Meta and IBM Launch AI Alliance

Meta and IBM have launched a new group called the AI Alliance to advocate for an “open-science” approach to AI development, positioning themselves against rivals such as Google, Microsoft, and ChatGPT-maker OpenAI.

These two diverging camps – the open and the closed – disagree on whether AI should be developed in a way that makes the underlying technology widely accessible. The debate centers around safety, but also who profits from AI advancements.

Proponents of the open approach favor a non-proprietary and open method, as stated by Darío Gil, a senior vice-president at IBM. The AI Alliance – led by IBM and Meta, and including Dell, Sony, AMD, Intel, several universities, and AI startups – aims to assert that the future of AI will be built on open scientific exchange and open innovation, including open-source technologies.

Meta’s chief AI scientist, Yann LeCun, criticized companies like OpenAI, Google, and Anthropic on social media for “massive corporate lobbying” to shape rules in favor of their powerful AI models. These companies, along with Microsoft, have formed their own industry group, the Frontier Model Forum.

LeCun expressed concerns on X (formerly Twitter) about scientists’ doomsday warnings on AI, fearing they could fuel a ban on open-source research and development.

LeCun argues for open-source platforms to reflect the entirety of human knowledge and culture, especially as AI systems become repositories of such information.

IBM, an early supporter of the open-source Linux OS in the 1990s, sees the dispute as part of a longer-standing competition predating the AI boom.

Chris Padilla, head of IBM’s global government affairs, views opposition to open-source innovation as a classic tactic, likening it to Microsoft’s long-standing model against open-source programs competing with Windows or Office.

“Open-source” refers to a decades-old practice of building software where the code is freely accessible for examination, modification, and building upon.

Open-source AI, more than just code, is debated among computer scientists based on the public availability of technology components and usage restrictions. Some refer to open science as a broader philosophy.

Despite its name, OpenAI’s development of closed AI systems, like ChatGPT and Dall-E, adds to the confusion around open-source AI.

Ilya Sutskever, OpenAI’s chief scientist, acknowledges short-term commercial incentives against open-source but warns of long-term risks involving powerful AI systems too dangerous for public access.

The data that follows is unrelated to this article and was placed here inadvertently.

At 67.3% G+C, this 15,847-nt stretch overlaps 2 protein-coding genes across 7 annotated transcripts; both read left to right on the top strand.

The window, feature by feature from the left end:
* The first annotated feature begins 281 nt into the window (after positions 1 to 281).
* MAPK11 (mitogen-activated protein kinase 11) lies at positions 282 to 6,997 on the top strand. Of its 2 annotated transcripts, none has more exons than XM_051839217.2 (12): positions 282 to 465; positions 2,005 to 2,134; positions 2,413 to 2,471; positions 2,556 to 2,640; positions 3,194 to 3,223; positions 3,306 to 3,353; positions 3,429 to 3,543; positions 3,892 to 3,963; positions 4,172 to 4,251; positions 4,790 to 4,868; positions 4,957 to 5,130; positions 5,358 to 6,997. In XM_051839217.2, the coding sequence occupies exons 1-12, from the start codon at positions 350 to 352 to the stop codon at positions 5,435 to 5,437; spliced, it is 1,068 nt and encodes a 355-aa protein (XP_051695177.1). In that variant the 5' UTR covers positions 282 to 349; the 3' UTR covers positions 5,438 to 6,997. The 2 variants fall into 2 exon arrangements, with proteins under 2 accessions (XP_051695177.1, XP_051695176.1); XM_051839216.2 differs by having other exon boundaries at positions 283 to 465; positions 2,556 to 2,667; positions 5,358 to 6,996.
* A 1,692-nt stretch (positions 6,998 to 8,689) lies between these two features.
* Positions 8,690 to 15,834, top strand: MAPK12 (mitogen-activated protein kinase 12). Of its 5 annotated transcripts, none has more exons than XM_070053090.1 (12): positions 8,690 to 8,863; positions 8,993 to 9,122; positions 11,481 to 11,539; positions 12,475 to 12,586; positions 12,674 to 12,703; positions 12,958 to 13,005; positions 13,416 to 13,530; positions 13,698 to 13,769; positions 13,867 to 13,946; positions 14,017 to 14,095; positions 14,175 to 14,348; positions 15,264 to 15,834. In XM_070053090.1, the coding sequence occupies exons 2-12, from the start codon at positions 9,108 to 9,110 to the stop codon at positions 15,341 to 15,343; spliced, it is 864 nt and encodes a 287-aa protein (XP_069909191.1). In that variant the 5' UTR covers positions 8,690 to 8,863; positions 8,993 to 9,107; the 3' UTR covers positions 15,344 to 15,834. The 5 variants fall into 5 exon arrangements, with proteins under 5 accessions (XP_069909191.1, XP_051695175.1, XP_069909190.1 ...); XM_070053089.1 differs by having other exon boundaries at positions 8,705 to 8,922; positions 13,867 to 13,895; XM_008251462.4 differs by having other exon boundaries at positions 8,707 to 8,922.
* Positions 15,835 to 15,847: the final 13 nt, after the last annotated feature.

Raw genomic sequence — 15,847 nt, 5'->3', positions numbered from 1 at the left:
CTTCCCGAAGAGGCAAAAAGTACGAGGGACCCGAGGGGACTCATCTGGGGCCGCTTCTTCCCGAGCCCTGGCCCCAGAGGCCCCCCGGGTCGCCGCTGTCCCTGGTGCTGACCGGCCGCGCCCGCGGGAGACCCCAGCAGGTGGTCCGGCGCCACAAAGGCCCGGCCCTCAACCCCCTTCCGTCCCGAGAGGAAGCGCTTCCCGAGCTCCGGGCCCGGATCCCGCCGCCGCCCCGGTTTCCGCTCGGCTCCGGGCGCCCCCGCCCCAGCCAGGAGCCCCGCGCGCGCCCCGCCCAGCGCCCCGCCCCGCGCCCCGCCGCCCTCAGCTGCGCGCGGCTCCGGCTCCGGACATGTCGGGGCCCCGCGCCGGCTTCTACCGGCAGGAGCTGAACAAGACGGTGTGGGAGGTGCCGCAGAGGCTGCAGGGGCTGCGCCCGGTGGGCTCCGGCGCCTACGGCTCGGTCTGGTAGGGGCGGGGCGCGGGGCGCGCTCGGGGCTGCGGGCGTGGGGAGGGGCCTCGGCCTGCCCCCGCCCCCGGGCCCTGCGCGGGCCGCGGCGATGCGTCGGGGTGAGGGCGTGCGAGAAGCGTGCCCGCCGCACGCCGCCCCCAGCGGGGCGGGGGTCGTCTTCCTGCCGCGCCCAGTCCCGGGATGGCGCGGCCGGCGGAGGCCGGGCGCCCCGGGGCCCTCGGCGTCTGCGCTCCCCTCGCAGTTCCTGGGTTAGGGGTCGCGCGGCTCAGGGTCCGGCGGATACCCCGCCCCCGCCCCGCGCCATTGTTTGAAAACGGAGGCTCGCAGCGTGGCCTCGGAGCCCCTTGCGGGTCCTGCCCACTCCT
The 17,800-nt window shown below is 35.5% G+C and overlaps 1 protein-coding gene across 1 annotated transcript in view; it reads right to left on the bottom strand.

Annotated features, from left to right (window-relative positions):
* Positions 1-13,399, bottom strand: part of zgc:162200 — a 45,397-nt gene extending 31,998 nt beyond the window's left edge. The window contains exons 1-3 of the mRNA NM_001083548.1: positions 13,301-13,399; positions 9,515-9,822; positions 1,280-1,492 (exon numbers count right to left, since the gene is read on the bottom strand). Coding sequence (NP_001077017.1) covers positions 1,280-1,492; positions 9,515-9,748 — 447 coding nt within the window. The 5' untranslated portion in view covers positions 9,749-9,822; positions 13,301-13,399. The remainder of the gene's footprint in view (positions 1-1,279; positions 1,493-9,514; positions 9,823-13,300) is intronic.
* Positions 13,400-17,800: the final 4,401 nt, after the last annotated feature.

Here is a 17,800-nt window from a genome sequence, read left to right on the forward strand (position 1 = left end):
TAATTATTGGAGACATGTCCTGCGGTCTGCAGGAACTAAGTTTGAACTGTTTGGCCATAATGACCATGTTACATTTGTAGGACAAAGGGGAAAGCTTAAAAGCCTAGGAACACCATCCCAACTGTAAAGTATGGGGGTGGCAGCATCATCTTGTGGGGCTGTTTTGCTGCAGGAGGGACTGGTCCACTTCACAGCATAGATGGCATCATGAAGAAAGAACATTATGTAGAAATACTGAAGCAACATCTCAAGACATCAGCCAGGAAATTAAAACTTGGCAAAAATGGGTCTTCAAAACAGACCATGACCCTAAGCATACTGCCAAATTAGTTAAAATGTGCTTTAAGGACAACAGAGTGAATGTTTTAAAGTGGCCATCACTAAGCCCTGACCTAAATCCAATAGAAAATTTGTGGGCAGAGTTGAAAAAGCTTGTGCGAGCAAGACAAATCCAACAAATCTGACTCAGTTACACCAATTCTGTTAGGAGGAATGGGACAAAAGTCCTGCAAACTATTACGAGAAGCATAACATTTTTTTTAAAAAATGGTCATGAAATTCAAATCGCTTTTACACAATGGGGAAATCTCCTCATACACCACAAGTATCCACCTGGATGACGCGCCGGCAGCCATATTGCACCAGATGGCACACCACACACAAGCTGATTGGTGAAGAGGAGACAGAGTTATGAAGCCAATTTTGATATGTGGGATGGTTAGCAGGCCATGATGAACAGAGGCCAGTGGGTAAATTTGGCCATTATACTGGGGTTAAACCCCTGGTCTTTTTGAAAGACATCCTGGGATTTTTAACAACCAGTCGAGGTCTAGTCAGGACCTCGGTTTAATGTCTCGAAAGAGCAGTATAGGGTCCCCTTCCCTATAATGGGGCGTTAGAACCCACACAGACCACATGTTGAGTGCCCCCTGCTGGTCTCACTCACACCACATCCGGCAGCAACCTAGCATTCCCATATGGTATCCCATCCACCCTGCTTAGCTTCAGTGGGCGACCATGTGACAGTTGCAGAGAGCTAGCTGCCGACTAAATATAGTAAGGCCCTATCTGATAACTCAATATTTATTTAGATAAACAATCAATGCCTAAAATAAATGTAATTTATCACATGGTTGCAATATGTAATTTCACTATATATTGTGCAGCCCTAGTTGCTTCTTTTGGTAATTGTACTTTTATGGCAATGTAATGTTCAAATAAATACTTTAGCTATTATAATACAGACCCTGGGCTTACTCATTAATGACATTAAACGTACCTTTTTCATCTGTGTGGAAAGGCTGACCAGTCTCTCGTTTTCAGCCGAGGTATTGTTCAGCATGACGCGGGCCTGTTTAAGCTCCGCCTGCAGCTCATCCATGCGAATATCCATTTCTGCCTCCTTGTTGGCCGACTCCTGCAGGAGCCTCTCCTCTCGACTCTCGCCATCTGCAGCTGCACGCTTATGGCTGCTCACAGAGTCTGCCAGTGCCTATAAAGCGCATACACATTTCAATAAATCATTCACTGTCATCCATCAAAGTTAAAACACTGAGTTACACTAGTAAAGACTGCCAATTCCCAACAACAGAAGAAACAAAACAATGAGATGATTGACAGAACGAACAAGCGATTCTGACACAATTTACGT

Sutskever illustrated open-source dangers with an AI system capable of starting its own biological laboratory.

Even current AI models pose risks, like escalating disinformation campaigns to disrupt elections, warns David Evan Harris of the University of California, Berkeley.

“Open-source is great in many technology dimensions,” but AI is different, Harris says.

Citing the movie Oppenheimer, Harris underscores the need for caution in sharing scientific discoveries that could fall into the wrong hands.

The Center for Humane Technology, a critic of Meta’s social media practices, highlights the risks of open-source or leaked AI models.

The group’s Camille Carlton deems deploying these models to the public without safeguards as “completely irresponsible.”

An increasingly public debate emerges over the pros and cons of an open-source approach to AI development.

Joe Biden’s sweeping executive order on AI briefly touched on the “open-source” debate.

Biden’s order described open models as “dual-use foundation models with widely available weights,” needing further study. Weights are AI model parameters influencing performance.

Publicly posted weights offer innovation benefits but also security risks, like removing model safeguards, the order stated. Commerce Secretary Gina Raimondo was tasked with developing recommendations by July on managing these risks and benefits.

The European Union, finalizing world-leading AI regulation, is debating provisions, including exemptions for certain “free and open-source AI components” from commercial model rules.

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